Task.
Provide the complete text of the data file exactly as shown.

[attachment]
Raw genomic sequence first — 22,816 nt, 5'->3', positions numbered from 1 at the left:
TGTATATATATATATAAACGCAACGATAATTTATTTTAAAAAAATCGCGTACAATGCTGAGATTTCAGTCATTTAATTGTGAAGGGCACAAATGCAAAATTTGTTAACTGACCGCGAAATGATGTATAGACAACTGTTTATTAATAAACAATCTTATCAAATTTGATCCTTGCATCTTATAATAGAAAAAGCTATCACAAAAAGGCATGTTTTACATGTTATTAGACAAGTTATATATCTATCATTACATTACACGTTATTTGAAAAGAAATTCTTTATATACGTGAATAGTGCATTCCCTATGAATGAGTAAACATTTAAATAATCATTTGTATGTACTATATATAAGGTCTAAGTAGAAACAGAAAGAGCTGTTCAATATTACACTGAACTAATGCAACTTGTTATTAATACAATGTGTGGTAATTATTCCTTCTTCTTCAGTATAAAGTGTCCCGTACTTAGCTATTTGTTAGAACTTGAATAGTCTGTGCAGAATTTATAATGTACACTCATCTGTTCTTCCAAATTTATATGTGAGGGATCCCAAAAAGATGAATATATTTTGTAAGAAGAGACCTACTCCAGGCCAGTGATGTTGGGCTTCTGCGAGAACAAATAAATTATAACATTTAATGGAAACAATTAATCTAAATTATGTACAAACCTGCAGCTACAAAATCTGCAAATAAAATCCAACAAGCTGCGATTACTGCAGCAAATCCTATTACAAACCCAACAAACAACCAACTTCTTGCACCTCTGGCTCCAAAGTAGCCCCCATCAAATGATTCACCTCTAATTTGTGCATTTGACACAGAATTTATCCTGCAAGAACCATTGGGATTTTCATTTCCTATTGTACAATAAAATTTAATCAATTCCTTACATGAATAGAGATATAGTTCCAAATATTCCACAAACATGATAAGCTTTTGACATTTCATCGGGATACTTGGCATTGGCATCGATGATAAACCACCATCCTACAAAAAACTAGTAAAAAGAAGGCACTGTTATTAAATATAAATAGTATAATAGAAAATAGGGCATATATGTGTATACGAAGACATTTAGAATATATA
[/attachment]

Raw genomic sequence first — 22,816 nt, 5'->3', positions numbered from 1 at the left:
TGTATATATATATATAAACGCAACGATAATTTATTTTAAAAAAATCGCGTACAATGCTGAGATTTCAGTCATTTAATTGTGAAGGGCACAAATGCAAAATTTGTTAACTGACCGCGAAATGATGTATAGACAACTGTTTATTAATAAACAATCTTATCAAATTTGATCCTTGCATCTTATAATAGAAAAAGCTATCACAAAAAGGCATGTTTTACATGTTATTAGACAAGTTATATATCTATCATTACATTACACGTTATTTGAAAAGAAATTCTTTATATACGTGAATAGTGCATTCCCTATGAATGAGTAAACATTTAAATAATCATTTGTATGTACTATATATAAGGTCTAAGTAGAAACAGAAAGAGCTGTTCAATATTACACTGAACTAATGCAACTTGTTATTAATACAATGTGTGGTAATTATTCCTTCTTCTTCAGTATAAAGTGTCCCGTACTTAGCTATTTGTTAGAACTTGAATAGTCTGTGCAGAATTTATAATGTACACTCATCTGTTCTTCCAAATTTATATGTGAGGGATCCCAAAAAGATGAATATATTTTGTAAGAAGAGACCTACTCCAGGCCAGTGATGTTGGGCTTCTGCGAGAACAAATAAATTATAACATTTAATGGAAACAATTAATCTAAATTATGTACAAACCTGCAGCTACAAAATCTGCAAATAAAATCCAACAAGCTGCGATTACTGCAGCAAATCCTATTACAAACCCAACAAACAACCAACTTCTTGCACCTCTGGCTCCAAAGTAGCCCCCATCAAATGATTCACCTCTAATTTGTGCATTTGACACAGAATTTATCCTGCAAGAACCATTGGGATTTTCATTTCCTATTGTACAATAAAATTTAATCAATTCCTTACATGAATAGAGATATAGTTCCAAATATTCCACAAACATGATAAGCTTTTGACATTTCATCGGGATACTTGGCATTGGCATCGATGATAAACCACCATCCTACAAAAAACTAGTAAAAAGAAGGCACTGTTATTAAATATAAATAGTATAATAGAAAATAGGGCATATATGTGTATACGAAGACATTTAGAATATATA